Smith & Wesson offered customers several models of large caliber handguns based on its popular No. 3 frame from 1878 to 1910. Along the way S&W experimented with improved No. 3 designs. Some of these designs succeeded while others never made it out of the tool room. Offered here is one in a series of experimental No. 3s S&W built that were highly innovative concepts that never made it to the production line. This revolver was an attempt to try out improved features covered in S&W co-founder Daniel B. Wesson's patent #136,348 issued on February 25, 1873. The revolver is pictured and identified in Neal and Jinks' "Smith & Wesson 1857-1945" on page 228. When compared to Wesson's patent #136,348 the revolver has minor differences as noted by the authors: "The barrel latch is somewhat different from that shown in the patent, and the pivot point in the bottom strap has been moved forward to allow the use of conventional cylinder stop and trigger guard." The barrel is unlocked by a push button type mechanism located on the top strap. Pushing down on a screw head unlocks the barrel from the frame, allowing the barrel to pivot to the right along a point just ahead of the trigger guard and thus exposing half of the rear cylinder face so that it can be loaded. From this position the barrel pivots downward to eject spent cartridges. This mechanical method of loading and extracting brings to mind a similar system used on a large majority of Merwin, Hulbert & Co. revolvers first offered in the mid-1870s. The revolver is fitted with plain walnut grips and a lanyard ring on the butt.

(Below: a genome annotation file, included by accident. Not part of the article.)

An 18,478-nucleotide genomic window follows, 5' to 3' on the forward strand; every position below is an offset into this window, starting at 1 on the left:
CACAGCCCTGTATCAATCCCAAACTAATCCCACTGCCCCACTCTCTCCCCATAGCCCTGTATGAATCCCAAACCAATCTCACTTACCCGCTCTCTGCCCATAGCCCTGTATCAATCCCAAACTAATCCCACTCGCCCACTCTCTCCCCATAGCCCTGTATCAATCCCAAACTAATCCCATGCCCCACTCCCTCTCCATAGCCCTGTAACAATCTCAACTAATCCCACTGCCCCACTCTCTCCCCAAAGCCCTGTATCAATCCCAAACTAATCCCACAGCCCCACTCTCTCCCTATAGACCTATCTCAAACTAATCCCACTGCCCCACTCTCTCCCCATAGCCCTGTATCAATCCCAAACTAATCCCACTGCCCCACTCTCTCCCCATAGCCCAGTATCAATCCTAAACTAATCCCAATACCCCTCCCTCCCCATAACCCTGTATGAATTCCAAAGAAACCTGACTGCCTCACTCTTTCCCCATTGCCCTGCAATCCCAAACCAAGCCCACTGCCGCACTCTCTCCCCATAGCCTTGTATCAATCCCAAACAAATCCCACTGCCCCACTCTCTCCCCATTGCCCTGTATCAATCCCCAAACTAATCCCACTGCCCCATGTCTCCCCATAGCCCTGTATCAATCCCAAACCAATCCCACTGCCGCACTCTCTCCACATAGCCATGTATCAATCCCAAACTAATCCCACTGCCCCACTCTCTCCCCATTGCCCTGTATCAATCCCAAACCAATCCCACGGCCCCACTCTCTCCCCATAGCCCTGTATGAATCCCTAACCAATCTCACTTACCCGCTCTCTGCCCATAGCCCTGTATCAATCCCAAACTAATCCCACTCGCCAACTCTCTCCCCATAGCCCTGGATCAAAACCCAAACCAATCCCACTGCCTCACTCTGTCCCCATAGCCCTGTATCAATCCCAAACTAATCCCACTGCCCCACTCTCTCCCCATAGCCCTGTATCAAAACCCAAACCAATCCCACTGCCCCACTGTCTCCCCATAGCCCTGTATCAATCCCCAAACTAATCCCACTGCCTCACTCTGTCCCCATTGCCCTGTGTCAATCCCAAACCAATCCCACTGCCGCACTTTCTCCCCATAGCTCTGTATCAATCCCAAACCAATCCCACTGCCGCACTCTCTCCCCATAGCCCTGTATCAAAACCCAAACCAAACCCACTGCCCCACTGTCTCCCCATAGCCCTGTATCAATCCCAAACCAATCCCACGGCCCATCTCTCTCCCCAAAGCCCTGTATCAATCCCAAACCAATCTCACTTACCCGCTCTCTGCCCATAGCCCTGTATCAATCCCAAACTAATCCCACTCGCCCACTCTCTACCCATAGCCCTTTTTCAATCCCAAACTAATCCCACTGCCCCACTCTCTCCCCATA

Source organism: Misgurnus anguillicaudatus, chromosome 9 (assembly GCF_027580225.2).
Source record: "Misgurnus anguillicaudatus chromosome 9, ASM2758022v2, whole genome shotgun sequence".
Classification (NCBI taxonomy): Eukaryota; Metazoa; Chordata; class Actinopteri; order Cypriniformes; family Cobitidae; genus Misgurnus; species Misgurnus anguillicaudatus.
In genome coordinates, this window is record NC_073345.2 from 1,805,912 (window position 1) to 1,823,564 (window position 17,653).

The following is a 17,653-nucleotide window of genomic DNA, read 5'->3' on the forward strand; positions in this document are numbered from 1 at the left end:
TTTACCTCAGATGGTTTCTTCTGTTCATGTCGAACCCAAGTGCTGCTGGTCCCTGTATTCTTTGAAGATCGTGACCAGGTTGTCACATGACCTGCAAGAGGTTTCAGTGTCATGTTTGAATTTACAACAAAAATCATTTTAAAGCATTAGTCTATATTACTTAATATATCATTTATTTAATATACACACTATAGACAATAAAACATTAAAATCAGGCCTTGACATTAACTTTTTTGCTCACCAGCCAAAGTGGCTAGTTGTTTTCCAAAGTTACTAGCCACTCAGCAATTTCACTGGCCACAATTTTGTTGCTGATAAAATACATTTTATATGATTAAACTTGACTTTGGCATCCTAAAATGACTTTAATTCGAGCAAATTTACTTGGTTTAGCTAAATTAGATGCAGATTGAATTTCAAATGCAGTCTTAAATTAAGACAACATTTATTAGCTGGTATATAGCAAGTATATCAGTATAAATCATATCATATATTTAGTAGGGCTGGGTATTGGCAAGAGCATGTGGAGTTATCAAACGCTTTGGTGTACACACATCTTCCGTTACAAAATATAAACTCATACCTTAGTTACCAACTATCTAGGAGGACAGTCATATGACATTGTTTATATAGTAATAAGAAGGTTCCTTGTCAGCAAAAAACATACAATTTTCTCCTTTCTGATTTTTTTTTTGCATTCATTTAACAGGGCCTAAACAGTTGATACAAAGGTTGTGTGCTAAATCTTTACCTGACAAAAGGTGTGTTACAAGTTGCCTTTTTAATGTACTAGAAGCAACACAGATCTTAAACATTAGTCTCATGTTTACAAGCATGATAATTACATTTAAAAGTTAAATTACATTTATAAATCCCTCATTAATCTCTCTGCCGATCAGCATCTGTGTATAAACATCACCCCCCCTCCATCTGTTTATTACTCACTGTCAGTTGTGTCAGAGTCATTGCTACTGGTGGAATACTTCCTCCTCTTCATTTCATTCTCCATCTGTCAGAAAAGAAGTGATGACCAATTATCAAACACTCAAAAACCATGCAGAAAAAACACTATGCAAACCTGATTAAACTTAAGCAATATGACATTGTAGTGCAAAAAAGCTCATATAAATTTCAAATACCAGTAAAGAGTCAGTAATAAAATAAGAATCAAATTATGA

Excellent, retaining 95% original blue finish with some minor thinning on the balance and a couple patches of brown on the underside of the frame. Nearly all of the original case colors remain on the hammer and trigger guard. The grips are very fine with some minor dings and scratches. Mechanically excellent. A highly interesting, high condition tool room experimental No. 3 based on a D.B. Wesson patent that is a must have for the serious S&W collector. Smith & Wesson experimental revolvers from this period are rarely encountered and have been part of prestigious collections throughout the decades. Provenance: George Gaddis collection and Dr. Gerald Klaz collection.
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